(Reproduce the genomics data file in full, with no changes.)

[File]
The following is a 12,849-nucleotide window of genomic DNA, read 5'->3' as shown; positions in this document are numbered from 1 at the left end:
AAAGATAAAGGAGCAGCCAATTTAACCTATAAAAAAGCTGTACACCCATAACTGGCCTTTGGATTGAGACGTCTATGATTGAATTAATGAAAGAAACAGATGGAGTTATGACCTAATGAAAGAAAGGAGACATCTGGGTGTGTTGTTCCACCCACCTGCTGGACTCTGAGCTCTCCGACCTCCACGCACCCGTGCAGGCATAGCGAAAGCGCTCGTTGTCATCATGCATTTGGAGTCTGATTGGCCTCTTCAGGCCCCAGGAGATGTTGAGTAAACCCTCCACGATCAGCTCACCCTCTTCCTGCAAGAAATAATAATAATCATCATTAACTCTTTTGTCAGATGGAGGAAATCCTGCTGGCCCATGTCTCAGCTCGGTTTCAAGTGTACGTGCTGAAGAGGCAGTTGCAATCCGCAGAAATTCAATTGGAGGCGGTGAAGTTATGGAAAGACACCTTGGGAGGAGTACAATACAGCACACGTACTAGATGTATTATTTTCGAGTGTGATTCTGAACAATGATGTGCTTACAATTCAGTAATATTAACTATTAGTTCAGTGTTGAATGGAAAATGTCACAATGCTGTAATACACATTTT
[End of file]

The following is a 12,849-nucleotide window of genomic DNA, read 5'->3' as shown; positions in this document are numbered from 1 at the left end:
AAAGATAAAGGAGCAGCCAATTTAACCTATAAAAAAGCTGTACACCCATAACTGGCCTTTGGATTGAGACGTCTATGATTGAATTAATGAAAGAAACAGATGGAGTTATGACCTAATGAAAGAAAGGAGACATCTGGGTGTGTTGTTCCACCCACCTGCTGGACTCTGAGCTCTCCGACCTCCACGCACCCGTGCAGGCATAGCGAAAGCGCTCGTTGTCATCATGCATTTGGAGTCTGATTGGCCTCTTCAGGCCCCAGGAGATGTTGAGTAAACCCTCCACGATCAGCTCACCCTCTTCCTGCAAGAAATAATAATAATCATCATTAACTCTTTTGTCAGATGGAGGAAATCCTGCTGGCCCATGTCTCAGCTCGGTTTCAAGTGTACGTGCTGAAGAGGCAGTTGCAATCCGCAGAAATTCAATTGGAGGCGGTGAAGTTATGGAAAGACACCTTGGGAGGAGTACAATACAGCACACGTACTAGATGTATTATTTTCGAGTGTGATTCTGAACAATGATGTGCTTACAATTCAGTAATATTAACTATTAGTTCAGTGTTGAATGGAAAATGTCACAATGCTGTAATACACATTTT